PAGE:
Lilacs out of the dead land, mixing
Memory and desire, stirring
Dull roots with spring rain.
Winter kept us warm, covering
Earth in forgetful snow, feeding
A little life with dried tubers.
Summer surprised us, coming over the Starnbergersee
With a shower of rain; we stopped in the colonnade,
And went on in sunlight, into the Hofgarten,
And drank coffee, and talked for an hour.
Bin gar keine Russin, stamm’ aus Litauen, echt deutsch.
And when we were children, staying at the arch-duke’s,
My cousin’s, he took me out on a sled,
And I was frightened. He said, Marie,
Marie, hold on tight. And down we went.
In the mountains, there you feel free.
I read, much of the night, and go south in the winter.

The rest here.

I’d recommend this book for some context.

I suspect very few men become nearly so broken while putting the pieces back together with such lofty ambitions.

Thursday Poem-Seamus Heaney

Night Drive

The smells of ordinariness
Were new on the night drive through France
Rain and hay and woods on the air
Made warm draughts in the open car

Signposts whitened relentlessly
Montreuil, Abbeville, Beauvais
Were promised, promised, came and went,
Each place granting its name’s fulfillment.

A combine groaning its way late
Bled seeds across its work-light.
A forest fire smouldered out.
One by one small cafes shut.

I thought of you continuously
A thousand miles south where Italy
Laid its loin to France on the darkened sphere.
Your ordinariness was renewed there.

Seamus Heaney

Sunday Poem-W.H. Auden

Musee des Beaux Arts

About suffering they were never wrong,
The old Masters: how well they understood
Its human position: how it takes place
While someone else is eating or opening a window or just walking dully along;
How, when the aged are reverently, passionately waiting
For the miraculous birth, there always must be
Children who did not specially want it to happen, skating
On a pond at the edge of the wood:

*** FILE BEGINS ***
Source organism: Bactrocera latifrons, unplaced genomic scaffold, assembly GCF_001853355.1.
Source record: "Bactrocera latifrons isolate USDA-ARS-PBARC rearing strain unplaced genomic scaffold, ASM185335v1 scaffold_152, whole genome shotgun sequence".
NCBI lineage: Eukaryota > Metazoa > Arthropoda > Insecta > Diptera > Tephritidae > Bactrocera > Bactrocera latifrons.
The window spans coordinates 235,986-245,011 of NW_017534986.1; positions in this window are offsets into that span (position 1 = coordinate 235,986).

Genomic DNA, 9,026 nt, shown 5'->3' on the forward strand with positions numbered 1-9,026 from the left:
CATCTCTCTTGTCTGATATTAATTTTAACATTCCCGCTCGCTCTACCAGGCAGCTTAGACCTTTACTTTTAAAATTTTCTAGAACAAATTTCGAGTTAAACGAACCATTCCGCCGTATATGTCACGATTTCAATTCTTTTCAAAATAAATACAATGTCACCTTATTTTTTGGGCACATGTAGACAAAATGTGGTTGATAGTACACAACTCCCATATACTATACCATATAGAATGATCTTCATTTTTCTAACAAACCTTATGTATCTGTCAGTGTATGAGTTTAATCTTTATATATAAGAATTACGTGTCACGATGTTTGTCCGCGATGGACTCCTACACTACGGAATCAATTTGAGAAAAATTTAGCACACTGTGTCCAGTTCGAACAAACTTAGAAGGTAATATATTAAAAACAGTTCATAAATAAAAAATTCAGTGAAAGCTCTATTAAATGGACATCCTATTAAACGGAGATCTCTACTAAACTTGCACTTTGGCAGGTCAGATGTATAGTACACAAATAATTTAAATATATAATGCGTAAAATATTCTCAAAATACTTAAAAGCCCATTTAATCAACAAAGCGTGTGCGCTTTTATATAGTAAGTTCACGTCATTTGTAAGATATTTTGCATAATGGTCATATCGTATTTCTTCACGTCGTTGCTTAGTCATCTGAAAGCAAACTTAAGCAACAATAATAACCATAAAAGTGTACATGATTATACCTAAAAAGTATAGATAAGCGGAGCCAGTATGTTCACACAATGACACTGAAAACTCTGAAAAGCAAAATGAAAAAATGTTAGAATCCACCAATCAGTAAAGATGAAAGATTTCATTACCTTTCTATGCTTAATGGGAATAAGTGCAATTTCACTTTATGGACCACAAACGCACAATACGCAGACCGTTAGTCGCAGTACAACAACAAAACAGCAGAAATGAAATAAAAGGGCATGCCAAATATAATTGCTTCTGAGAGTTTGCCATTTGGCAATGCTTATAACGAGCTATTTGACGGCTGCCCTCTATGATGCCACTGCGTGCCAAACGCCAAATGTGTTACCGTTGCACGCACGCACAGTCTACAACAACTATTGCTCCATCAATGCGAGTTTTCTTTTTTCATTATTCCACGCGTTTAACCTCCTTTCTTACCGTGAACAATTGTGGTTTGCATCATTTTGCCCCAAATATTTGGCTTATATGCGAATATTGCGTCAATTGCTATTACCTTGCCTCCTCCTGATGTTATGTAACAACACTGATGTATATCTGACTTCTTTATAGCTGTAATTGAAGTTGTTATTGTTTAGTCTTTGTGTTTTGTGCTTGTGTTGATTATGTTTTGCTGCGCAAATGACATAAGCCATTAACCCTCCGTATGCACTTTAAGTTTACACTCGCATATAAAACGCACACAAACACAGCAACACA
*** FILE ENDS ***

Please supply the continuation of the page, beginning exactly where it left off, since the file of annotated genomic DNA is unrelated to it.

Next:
They never forgot
That even the dreadful martyrdom must run its course
Anyhow in a corner, some untidy spot
Where the dogs go on with their doggy life and the torturer’s horse
Scratches its innocent behind on a tree.

In Breughel’s Icarus, for instance: how everything turns away
Quite leisurely from the disaster; the ploughman may
Have heard the splash, the forsaken cry,
But for him it was not an important failure; the sun shone
As it had to on the white legs disappearing into the green
Water, and the expensive delicate ship that must have seen
Something amazing, a boy falling out of the sky,
Had somewhere to get to and sailed calmly on.

W.H. Auden

The Fall Of Icarus

Marxist Jamborees In Paris, Getting A Humanities Education & Getting To Space-Some Links

Claire Berlinksi visits a Marxist Jamboree in Paris (The City Journal):

“Oh.” She rearranged her face to look less judgmental.’

Roger Scruton on his experiences in 1968 Paris (behind a paywall at The New Criterion):

‘In the narrow street below my window the students were shouting and smashing. The plate-glass windows of the shops appeared to step back…’

Speaking of The New Criterion, they have a piece on Jeffrey Hart:

‘Lit by an inner illumination, which regularly showed through the glimmer of his blue eyes, he checked his politics at the door and let the lyricism of “books, arts, and manners” lead the way for students.’